Ludivine Diguelman

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Ludivine Diguelman (left), in January 2013

Ludivine Diguelman (born April 15, 1984 in Montpellier ) is a French soccer player . She has played at clubs in her native town virtually throughout her adult career.

Club career

Until shortly after her 15th birthday, Ludivine Diguelman played at Avenir Sportif Gignac , an amateur club west of her hometown. In 1999 she moved to Entente Montpellier Le Crès , whose women's eleven competed in the French first division , the Championnat National 1 A. From the sources used it is not clear with any certainty when it was actually used. However, she became a U-19 national player there in her second season (see below) . When the women's division of the club joined the financially stronger local rivals HSC Montpellier in the summer of 2001 , the midfielder also took this step, and at the MHSC she was finally part of the regular formation of the league team. During the 2002/03 season she was accepted into France's national football team, the Center technique national Fernand-Sastre , also played for its women's team CNFE Clairefontaine in the top division and was also considered for the first time before the start of the season in the French A- National selection.

After twelve months in Clairefontaine, she returned to her “parent club” in Montpellier in 2003, to which she then remained loyal for over a decade. The player, who can also be used in defense , won a total of five national titles with the MHSC, was national champion in 2004 and 2005 and cup winner of France in 2006 , 2007 and 2009 (this time without a final appearance). In addition, Ludivine Diguelman was three more times in a cup final from 2010 to 2012, which she and her teammates ended as a loser.

From 2003 to 2013 inclusive, Diguelman brought it to 213 point games, in which she scored 44 goals. She was also on the pitch in 24 games at Montpellier's three European championships, scoring five goals. At the memorable European Cup course in the 2005/06 season , when the MHSC lost 3-2 in the semi-final second leg against 1. FFC Frankfurt - after a 1-0 win in the first leg in Germany - and missed the final due to the away goals rule , Ludivine Diguelman not only played all ten matches, but had also scored all three goals for Montpellier's women against Frankfurt.

In the summer of 2014, she and her long-time teammates Élodie Ramos and Ophélie Meilleroux joined the second division of FF Nîmes Métropole Gard . Four months later, she suffered a ruptured cruciate ligament , which put her out of action for a long time. At the end of her first season with only four league stakes, she returned with Nîmes in the top division.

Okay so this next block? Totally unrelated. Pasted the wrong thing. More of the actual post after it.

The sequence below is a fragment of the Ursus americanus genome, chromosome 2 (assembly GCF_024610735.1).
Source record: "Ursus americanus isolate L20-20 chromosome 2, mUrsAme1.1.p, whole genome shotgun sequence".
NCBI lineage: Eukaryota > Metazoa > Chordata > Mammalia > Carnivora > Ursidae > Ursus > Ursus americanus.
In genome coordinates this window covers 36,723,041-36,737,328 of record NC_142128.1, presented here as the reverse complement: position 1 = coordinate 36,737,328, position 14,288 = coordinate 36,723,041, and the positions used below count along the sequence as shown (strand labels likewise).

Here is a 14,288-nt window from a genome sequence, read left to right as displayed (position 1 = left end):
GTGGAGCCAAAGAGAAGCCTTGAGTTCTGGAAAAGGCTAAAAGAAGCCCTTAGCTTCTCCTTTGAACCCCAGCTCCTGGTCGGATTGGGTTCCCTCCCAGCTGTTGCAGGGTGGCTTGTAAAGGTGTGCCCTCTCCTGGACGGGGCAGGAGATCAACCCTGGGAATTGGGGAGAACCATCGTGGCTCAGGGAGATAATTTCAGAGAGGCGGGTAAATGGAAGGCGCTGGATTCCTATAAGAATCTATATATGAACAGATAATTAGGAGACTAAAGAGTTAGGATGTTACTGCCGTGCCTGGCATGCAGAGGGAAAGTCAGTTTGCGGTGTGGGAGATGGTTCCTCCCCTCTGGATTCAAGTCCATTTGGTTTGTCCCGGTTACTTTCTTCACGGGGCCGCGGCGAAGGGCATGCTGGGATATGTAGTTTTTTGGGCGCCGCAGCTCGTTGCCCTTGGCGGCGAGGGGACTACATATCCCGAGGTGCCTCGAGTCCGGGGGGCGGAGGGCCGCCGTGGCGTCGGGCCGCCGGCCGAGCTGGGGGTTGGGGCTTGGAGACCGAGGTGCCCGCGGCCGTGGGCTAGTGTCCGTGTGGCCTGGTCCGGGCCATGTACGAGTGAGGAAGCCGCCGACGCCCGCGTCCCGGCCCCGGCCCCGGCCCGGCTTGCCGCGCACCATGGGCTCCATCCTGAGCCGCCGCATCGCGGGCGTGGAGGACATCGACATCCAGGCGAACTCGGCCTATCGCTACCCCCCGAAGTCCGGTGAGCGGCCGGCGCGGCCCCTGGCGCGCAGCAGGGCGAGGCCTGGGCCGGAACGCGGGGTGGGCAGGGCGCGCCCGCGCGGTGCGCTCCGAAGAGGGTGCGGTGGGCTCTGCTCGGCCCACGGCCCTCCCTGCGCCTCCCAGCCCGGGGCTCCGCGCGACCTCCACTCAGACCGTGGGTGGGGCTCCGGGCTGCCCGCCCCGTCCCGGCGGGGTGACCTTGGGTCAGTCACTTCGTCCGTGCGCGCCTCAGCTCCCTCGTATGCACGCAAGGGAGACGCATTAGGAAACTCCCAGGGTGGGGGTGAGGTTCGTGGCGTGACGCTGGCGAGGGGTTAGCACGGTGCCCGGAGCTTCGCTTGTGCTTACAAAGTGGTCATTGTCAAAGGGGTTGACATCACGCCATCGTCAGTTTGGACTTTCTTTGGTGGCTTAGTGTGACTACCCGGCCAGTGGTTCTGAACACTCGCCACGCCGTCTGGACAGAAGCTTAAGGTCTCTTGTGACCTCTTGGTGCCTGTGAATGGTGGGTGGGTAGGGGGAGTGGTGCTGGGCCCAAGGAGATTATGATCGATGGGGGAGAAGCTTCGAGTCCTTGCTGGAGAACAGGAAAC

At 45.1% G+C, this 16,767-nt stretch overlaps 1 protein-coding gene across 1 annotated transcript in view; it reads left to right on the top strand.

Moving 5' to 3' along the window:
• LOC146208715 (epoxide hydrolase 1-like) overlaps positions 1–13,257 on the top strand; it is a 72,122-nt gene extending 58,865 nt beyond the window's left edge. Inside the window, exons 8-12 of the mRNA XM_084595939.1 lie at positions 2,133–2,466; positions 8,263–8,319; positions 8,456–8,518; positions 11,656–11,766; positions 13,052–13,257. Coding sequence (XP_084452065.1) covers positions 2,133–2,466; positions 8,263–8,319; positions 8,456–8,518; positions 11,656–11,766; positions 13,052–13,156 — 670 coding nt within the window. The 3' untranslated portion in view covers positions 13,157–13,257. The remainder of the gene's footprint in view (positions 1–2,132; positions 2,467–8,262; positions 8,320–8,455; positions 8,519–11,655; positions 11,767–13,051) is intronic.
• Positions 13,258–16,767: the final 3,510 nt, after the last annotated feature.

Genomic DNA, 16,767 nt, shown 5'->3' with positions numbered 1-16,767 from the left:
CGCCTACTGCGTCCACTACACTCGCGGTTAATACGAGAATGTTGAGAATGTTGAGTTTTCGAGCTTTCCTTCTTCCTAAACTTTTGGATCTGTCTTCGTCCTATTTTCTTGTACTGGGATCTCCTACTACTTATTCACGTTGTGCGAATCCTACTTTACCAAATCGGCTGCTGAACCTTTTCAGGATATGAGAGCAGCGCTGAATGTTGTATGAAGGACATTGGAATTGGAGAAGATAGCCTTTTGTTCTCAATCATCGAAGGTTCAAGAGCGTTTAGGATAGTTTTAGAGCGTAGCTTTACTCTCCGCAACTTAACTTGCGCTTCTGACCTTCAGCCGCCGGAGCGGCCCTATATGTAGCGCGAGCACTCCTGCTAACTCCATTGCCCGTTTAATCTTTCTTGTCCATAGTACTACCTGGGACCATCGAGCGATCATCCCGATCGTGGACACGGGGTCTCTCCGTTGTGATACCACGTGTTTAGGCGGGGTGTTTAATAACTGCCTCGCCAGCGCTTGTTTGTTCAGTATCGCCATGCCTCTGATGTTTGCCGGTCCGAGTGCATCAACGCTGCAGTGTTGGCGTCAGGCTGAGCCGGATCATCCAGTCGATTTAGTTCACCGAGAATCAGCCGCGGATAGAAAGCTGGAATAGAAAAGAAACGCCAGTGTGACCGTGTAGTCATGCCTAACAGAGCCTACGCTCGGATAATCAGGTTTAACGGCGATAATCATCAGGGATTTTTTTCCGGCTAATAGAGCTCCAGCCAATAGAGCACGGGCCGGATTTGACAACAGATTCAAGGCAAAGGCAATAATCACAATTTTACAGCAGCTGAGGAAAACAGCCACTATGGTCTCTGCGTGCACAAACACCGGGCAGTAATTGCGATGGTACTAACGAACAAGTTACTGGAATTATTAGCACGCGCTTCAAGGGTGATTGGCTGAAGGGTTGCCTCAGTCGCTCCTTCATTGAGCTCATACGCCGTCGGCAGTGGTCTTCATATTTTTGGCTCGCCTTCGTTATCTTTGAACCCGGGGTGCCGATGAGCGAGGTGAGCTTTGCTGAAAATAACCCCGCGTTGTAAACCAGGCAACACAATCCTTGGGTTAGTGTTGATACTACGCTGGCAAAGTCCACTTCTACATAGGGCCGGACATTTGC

• Avenir Sportif Gignac (1994–1999)
  • Entente Montpellier Le Crès (1999-2001)
  • Montpellier HSC (2001/02)
  • CNFE Clairefontaine (2002/03)
  • Montpellier HSC (2003-2014)
  • FF Nîmes Métropole Gard (since 2014)

In the national team

As a teenager, Ludivine Diguelman took part in two continental tournaments with the French U-19 selection in 2002. At the European Championships in Sweden she was in the starting line-up, which lost the final 3-1 to her German contemporaries, and at the World Cup in Canada, which ended for France after the preliminary round, she was also part of the French squad .

In the summer of the same year, Diguelman made his debut on the occasion of a friendly match against Ukraine in France's senior national team , for which she has played a total of 39 senior internationals since June 2002, the last in September 2009 in a World Cup qualifier against Croatia .

She was used by national coach Élisabeth Loisel mainly as a supplementary player, who did not include the then 19-year-old in France's 2003 World Cup squad , and Loisel's successor Bruno Bini did not consider her between March 2007 and December 2008 at all. In 2009 Bini called Ludivine Diguelman into his final line-up of the Bleues for the European Women's Championship , but did not use them in Finland in any of the four finals.

In the blue national dress she also scored three goals, including the "goal of the day" in the 1-0 win against Norway in 2005 and the French equalizer in 2006 for the 1-1 final score in the World Cup qualifying match against England , which was not enough to win To enable French women to participate in the finals.

In 2015, the now 31-year-old returned to the international stage with a French selection. With the national women's military team, whose coach is Élisabeth Loisel, she takes part in the military world championship in Mungyeong , South Korea, in October of that year , where she scored the 2-1 winner in the opening game against the hosts.


  • French champion: 2004, 2005
  • French cup winner: 2006, 2007, 2009 (and finalist 2010, 2011, 2012)
  • 39 senior internationals, 3 goals for France
  • U-19 Vice European Champion 2002

Web links

Notes and evidence

  1. Inserts and number of hits according to Diguelman's data sheet at (see under web links )
  2. see the match reports of round and second leg at
  3. ↑ Report of infringement dated November 3, 2014 at
  4. see the list of their international matches with details of the respective playing time at
  5. see the match report from October 1, 2015 at